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Full title: Response /Bestwall's Reply in Support of Its Motion Compel the ACC and the FCR to Comply with Paragraph 8 of the Case Management Order Hearing scheduled for 08/31/2021 at 9:30 AM at 3-LTB-Charlotte Courthouse (RE: related document(s)1960 Motion (Other) filed by Debtor Bestwall LLC) Filed by Garland S. Cassada on behalf of Bestwall LLC. (Cassada, Garland) (Entered: 08/26/2021)

Document posted on Aug 25, 2021 in the bankruptcy, 7 pages and 0 tables.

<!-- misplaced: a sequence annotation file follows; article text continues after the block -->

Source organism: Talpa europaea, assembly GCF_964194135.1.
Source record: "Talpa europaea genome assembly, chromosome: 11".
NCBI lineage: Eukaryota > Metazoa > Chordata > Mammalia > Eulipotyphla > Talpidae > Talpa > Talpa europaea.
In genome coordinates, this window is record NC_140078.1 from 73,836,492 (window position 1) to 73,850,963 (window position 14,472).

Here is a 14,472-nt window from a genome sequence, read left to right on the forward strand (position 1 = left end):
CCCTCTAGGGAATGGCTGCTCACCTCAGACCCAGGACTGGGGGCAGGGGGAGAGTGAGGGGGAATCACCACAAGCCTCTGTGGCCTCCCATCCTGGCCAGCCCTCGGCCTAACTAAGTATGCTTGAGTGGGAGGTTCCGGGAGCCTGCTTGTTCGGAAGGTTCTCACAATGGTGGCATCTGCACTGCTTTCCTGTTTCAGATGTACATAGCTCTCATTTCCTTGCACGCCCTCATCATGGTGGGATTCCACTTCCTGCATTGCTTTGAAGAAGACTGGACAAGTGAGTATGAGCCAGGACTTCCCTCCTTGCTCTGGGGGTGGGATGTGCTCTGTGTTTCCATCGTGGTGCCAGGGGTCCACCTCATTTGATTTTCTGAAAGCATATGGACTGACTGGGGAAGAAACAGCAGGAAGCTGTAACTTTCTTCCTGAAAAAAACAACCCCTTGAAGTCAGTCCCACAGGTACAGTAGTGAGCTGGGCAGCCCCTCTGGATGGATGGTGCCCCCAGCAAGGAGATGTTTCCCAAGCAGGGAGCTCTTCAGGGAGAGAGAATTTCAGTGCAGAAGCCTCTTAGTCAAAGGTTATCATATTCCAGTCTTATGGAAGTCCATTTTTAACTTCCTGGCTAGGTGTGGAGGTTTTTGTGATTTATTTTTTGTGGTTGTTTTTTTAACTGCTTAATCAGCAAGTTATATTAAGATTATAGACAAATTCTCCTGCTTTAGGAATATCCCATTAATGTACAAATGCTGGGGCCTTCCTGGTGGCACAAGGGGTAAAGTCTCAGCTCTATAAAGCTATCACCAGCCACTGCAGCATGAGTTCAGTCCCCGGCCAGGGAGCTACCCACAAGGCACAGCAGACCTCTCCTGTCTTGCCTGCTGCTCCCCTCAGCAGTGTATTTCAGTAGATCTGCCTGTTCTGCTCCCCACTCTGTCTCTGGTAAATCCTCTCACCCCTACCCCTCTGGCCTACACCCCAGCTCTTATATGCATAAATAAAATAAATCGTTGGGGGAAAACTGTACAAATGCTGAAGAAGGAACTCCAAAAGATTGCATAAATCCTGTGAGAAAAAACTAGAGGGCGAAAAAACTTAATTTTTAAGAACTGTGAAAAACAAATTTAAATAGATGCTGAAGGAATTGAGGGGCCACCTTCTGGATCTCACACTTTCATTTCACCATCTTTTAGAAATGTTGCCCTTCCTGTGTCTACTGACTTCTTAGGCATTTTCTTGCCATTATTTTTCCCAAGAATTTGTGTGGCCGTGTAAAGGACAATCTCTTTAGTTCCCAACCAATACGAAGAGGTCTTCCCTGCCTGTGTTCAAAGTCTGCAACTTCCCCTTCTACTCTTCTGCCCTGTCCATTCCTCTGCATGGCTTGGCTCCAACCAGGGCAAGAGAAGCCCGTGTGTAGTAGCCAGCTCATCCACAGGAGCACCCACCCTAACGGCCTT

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(the “Objection”), the ACC and the FCR (together, the “Claimant Representatives”) offer no substantive response to the significant concern on which the Debtor’s Motion to Compel Compliance with Paragraph 8 of the Estimation Case Management Order [Dkt. 1960]Because the Claimant Representatives have failed to disclose subjects of expert testimony, the Debtor will not learn the subjects to which its experts must respond until expert reports are served.Delaying subject disclosure until expert reports are served, as the Claimant Representatives have sought to do despite the clear language of the Estimation CMO, could leave Bestwall with insufficient time to find and engage an expert on a potentially unanticipated subject who can prepare a rebuttal report within the timeframe currently required by the Estimation CMO.That is why the CMO requires advance disclosure of the subject matters of anticipated expert testimony; it is also why the Debtor filed this Motion. 3 See Order Approving Application of The Official Committee of Asbestos Claimants Authorizing the Retention and Employment of (A) Kazan, Mcclain, Satterley & Greenwood, A Professional Law Corporation; (B) Maune Raichle Hartley French & Mudd, LLC; (C) Ruckdeschel Law Firm, LLC; and (D) Weitz & Luxenberg PC as Special Litigation Counsel for Any Medical Science Matters Arising in Connection with an Estimation Hearing [Dkt. 426].